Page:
Updated: Aug 15, 2020
Paul Weiss issued a press release on December 7, 2018 announcing the promotion of a dozen associates to partnership, effective January 1, 2019. Such announcements rarely receive attention beyond the new partners and their family, friends, and professional colleagues. This was different. When Paul Weiss posted a photo on LinkedIn of its all-white crop of newly-minted partners-- 11 men and one woman-- it created a firestorm.
The New York Times published a front-page article “Elite Law Firm’s All-White Class Stirs Debate on Diversity,” chronicling the ensuing outcry. It reviewed big law’s history of racial and gender diversity, suggesting there are a legion of systemic reasons accounting for it. Above the Law, a widely-read industry publication, offered a scathing rebuke of Paul Weiss, asserting its 2018 partner class underscored the legal industry’s “rampant” diversity woes. It also excoriated the firm’s tone-deafness, arguing its press release demonstrated a “naked lack of awareness….a complete failure to recognize what’s happening.” The Paul Weiss 2018 partnership class’ composition also drew a strident, collective response from the corporate world. Approximately 170 officials at companies like Booz Allen, Lyft, and Heineken USA published an open letter calling on large firms like Paul Weiss to step up diversity efforts or run the risk of losing their business.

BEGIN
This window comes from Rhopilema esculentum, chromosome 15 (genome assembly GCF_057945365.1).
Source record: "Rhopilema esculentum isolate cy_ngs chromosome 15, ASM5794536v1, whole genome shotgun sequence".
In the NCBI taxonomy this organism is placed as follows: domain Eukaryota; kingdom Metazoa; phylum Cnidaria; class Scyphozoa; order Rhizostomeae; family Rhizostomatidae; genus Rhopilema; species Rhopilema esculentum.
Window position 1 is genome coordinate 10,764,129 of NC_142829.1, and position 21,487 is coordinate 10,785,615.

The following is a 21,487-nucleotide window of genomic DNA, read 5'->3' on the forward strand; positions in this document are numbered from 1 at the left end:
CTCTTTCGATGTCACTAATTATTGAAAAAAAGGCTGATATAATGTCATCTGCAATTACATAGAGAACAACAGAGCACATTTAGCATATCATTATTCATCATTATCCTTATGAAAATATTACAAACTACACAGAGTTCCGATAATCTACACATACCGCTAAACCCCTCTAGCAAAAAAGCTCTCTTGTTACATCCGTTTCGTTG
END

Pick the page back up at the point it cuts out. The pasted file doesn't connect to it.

Brad Karp, the Paul Weiss chairman, issued a tepid apologia, pledging “We certainly can—and will do better.” He also implicitly defended the 2018 partner class by noting that it was 25% diverse-- one woman, one Latino, and one LGBTQ partner. He went on to say that the firm had a history of putting diversity first and defended its record relative to other firms. The damage was done—the firm’s 2018 partner-elect class photo became the meme for big law’s struggles with diversity.
Diversity Is Not A Big Law Priority-- Profit-Per-Partner Is
Law’s diversity problem is nothing new. Nor is it limited to race, gender, advancement, gender pay gap or other byproducts of a guild culture. That culture is rarely exposed in the blatant way the Paul Weiss photo captured, but it exists—especially to those that work at large firms as well as many who sought to. Technology, new models—even client demands—have failed to produce meaningful changes in that culture. Why?